Hoefler&Co &Monotype.

Introducing Sentinel Pro

Typography

Introducing Sentinel Pro

I’m delighted to introduce today’s expansion of our Sentinel family. Everything from ‘Fonts by Hoefler&Co’ to the headline above is set in Sentinel, making it one of the typefaces on which I depend the most — a distinction I share with the thousands of designers who’ve made Sentinel a part of their work. Today’s new Sentinel Pro includes a number of new features, including one that’s occasioned by our recent working-from-home, and another that’s been on the drawing board for nearly thirty years, a new personal record for the slow simmer.

What’s New

The new Sentinel Pro adds small caps, tabular figures, fractions, numerics, and more. We’ve updated the fonts with the newest members of the character set — the rupee and ruble symbols, the capital and small cap eszett, the numero — and designed two sets of printers’ fists (or ‘manicules’) that Netflix viewers will know I can’t resist. All of these additions have been created in both the multipurpose Sentinel Pro and the web-optimized Sentinel ScreenSmart Pro, an adaptation of the family that’s specially engineered for text sizes in the browser; you can see Sentinel ScreenSmart at work in the font’s Design Notes section.

Only in 2020…

This season, while everyone at H&Co has been working from home, we’ve all been spending a little extra time with domestic projects. The hours we’ve logged with cookbooks, online recipes, woodworking plans, and patterns for sewing facemasks has reminded us just how many fractions there are in the world — and just how inconvenient they are to typeset. We’ve all seen instructions that backslide into the occasional ‘1/2’ where ‘½’ was intended, as well as countless improvisations for connecting whole numbers to their fractional parts. (The manuscript that reads ‘8-1/2’ often produces ‘8-½’ instead of the desired ‘8½,’ a slippery typo that’s hard to detect, and harder still to fix using a wholesale find-and-change.) In speaking with cookbook designers, we’ve come up with a new approach for typesetting fractions that we think might make them easier to wrangle, and we’ve baked this new mechanism directly into the new Sentinel Pro fonts. You’ll find more about how this works in the ‘Smart Fractions’ section of Sentinel’s How to Use page, along with a few more automated features to help make fine typography that much more attainable in a production workflow.

{carousel_sentinel_desktop}

{carousel_sentinel_mobile}

Sentinel Ornaments

In the early nineties, I fell in love with a set of nineteenth century decorative printers’ dashes that were reproduced in a journal article. I went about faithfully digitizing them, as an exercise in understanding what made them tick, but quickly discovered just how unforgiving digital outlines can be when it comes to capturing the charming idiosyncrasies of metal type. Reducing some shapes to their underlying geometries made them sterile, but recording their every inconsistency made them awkward. Some shapes were so disfigured by the effects of printing that it was difficult to guess what the original typefounder had even intended. These ornaments have been my rainy day project for the better part of thirty years, and their solution only recently came into focus. I took the opportunity to prune the original set, and come up with nearly two hundred additional shapes in a sympathetic style. Their new form shares many of Sentinel’s motifs, so I’ve welcomed them into the family: these new fonts, Sentinel Ornaments Bright and Dark, are available as a package, and also included in Sentinel Pro. They’re exactly what I’d hoped for: not merely a means to reproduce some handsome historical artifact, but a robust and well-appointed toolkit for creating new and more relevant kinds of typographic decoration.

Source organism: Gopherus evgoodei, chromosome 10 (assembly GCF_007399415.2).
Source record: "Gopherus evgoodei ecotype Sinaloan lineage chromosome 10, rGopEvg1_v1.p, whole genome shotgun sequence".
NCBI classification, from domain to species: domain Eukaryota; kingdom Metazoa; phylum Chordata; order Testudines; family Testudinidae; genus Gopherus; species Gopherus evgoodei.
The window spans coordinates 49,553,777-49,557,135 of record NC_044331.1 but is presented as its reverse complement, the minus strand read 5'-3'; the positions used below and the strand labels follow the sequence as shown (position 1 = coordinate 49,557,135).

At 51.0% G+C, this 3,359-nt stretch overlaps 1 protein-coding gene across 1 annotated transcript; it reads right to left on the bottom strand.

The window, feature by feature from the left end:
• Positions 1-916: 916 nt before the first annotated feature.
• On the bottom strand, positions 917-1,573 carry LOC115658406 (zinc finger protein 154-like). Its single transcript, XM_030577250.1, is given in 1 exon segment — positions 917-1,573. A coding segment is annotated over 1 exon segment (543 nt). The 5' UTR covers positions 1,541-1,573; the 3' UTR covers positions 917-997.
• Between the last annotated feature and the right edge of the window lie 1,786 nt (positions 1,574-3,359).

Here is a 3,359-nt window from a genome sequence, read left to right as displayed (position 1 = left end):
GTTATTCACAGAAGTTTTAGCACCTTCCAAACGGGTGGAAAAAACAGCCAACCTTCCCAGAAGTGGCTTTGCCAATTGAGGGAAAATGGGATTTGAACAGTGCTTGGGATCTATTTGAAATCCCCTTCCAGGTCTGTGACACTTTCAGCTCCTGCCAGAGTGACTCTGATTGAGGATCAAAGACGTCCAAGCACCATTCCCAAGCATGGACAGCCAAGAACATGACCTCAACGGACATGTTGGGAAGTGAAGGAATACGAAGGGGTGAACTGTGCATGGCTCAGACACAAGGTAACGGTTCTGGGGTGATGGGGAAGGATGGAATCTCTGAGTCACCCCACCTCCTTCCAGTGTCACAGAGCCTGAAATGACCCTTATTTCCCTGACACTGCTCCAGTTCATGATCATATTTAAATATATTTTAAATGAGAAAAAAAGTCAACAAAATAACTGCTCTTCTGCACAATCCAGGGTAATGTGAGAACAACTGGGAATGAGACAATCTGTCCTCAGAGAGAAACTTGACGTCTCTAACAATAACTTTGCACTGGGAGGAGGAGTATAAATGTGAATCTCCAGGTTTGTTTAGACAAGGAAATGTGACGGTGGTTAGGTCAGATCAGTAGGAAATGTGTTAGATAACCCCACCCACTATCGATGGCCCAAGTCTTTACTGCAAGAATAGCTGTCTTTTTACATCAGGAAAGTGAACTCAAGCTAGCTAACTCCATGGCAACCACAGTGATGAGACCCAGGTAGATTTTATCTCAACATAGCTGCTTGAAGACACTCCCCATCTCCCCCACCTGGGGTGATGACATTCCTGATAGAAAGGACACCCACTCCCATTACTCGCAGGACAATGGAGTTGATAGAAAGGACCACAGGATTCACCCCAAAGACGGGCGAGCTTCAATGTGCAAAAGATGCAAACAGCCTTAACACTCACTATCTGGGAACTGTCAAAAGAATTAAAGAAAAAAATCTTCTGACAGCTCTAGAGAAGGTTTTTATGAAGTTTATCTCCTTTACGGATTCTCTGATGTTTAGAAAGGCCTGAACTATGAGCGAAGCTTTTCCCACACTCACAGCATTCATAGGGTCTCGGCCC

My thanks to the team at H&Co who contributed to this project, especially Colin Ford who took on the challenge of constructing and painstakingly testing Sentinel’s new fraction feature, and Sara Soskolne who joined me on my mad odyssey into ornaments and manicules. Whether you’re a designer who relies on Sentinel already, or are taking an interest in the fonts for the first time, I hope the new Sentinel Pro will find a welcome home in your own font library. —JH

Source link

Leave a Reply

Your email address will not be published. Required fields are marked *